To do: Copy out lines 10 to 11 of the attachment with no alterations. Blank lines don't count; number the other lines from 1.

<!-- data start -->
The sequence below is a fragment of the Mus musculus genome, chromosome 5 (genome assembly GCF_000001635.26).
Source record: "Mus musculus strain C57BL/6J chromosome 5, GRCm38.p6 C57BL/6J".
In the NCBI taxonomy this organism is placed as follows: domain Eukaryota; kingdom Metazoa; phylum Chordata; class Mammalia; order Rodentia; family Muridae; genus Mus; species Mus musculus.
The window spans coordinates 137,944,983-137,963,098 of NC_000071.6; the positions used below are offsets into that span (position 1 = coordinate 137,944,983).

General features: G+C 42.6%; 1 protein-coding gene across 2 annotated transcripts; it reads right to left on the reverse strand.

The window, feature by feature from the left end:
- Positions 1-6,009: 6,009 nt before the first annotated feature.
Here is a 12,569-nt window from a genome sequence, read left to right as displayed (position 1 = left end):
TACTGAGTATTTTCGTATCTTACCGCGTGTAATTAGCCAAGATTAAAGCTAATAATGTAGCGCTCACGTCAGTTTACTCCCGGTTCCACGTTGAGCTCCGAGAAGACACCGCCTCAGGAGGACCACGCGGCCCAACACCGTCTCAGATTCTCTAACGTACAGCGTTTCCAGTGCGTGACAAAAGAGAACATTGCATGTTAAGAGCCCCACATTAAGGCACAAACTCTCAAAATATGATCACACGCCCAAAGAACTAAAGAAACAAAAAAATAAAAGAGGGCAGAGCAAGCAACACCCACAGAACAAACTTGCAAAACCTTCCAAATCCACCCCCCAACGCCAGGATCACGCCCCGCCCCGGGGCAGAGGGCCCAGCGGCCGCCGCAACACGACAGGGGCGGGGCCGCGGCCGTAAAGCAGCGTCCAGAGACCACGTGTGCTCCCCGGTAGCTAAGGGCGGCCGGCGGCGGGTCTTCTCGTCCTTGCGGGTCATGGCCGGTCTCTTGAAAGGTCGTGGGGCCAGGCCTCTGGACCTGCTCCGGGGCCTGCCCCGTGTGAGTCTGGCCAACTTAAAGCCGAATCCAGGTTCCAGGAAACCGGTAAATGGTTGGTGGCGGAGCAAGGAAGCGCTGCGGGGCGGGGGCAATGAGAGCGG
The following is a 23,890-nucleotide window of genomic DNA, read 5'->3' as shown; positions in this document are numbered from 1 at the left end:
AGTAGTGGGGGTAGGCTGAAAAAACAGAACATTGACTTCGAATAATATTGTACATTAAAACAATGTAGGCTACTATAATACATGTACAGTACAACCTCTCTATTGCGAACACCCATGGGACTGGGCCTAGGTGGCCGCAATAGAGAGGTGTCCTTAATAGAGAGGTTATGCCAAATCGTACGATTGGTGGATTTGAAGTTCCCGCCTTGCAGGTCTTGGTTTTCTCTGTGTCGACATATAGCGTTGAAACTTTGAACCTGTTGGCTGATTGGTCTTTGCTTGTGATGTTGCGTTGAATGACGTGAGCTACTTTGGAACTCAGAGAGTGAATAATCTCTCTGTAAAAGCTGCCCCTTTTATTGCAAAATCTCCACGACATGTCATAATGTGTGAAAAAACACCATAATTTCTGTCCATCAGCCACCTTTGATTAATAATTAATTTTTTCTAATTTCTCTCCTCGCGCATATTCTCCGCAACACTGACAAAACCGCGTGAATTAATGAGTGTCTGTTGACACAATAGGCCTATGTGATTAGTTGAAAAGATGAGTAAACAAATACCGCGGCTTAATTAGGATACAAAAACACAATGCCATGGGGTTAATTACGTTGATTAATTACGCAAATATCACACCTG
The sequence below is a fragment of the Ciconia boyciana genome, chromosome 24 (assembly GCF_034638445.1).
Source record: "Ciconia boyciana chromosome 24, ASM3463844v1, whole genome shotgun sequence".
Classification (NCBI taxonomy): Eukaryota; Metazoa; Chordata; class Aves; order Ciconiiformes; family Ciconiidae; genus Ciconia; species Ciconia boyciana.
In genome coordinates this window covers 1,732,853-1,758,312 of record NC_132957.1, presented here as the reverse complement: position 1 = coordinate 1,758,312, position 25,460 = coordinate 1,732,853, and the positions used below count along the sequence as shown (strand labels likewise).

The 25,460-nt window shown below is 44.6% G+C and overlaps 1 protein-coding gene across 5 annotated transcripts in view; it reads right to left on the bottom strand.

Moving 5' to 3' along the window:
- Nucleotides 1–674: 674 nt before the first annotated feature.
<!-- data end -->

The following is a 23,890-nucleotide window of genomic DNA, read 5'->3' as shown; positions in this document are numbered from 1 at the left end:
AGTAGTGGGGGTAGGCTGAAAAAACAGAACATTGACTTCGAATAATATTGTACATTAAAACAATGTAGGCTACTATAATACATGTACAGTACAACCTCTCTATTGCGAACACCCATGGGACTGGGCCTAGGTGGCCGCAATAGAGAGGTGTCCTTAATAGAGAGGTTATGCCAAATCGTACGATTGGTGGATTTGAAGTTCCCGCCTTGCAGGTCTTGGTTTTCTCTGTGTCGACATATAGCGTTGAAACTTTGAACCTGTTGGCTGATTGGTCTTTGCTTGTGATGTTGCGTTGAATGACGTGAGCTACTTTGGAACTCAGAGAGTGAATAATCTCTCTGTAAAAGCTGCCCCTTTTATTGCAAAATCTCCACGACATGTCATAATGTGTGAAAAAACACCATAATTTCTGTCCATCAGCCACCTTTGATTAATAATTAATTTTTTCTAATTTCTCTCCTCGCGCATATTCTCCGCAACACTGACAAAACCGCGTGAATTAATGAGTGTCTGTTGACACAATAGGCCTATGTGATTAGTTGAAAAGATGAGTAAACAAATACCGCGGCTTAATTAGGATACAAAAACACAATGCCATGGGGTTAATTACGTTGATTAATTACGCAAATATCACACCTG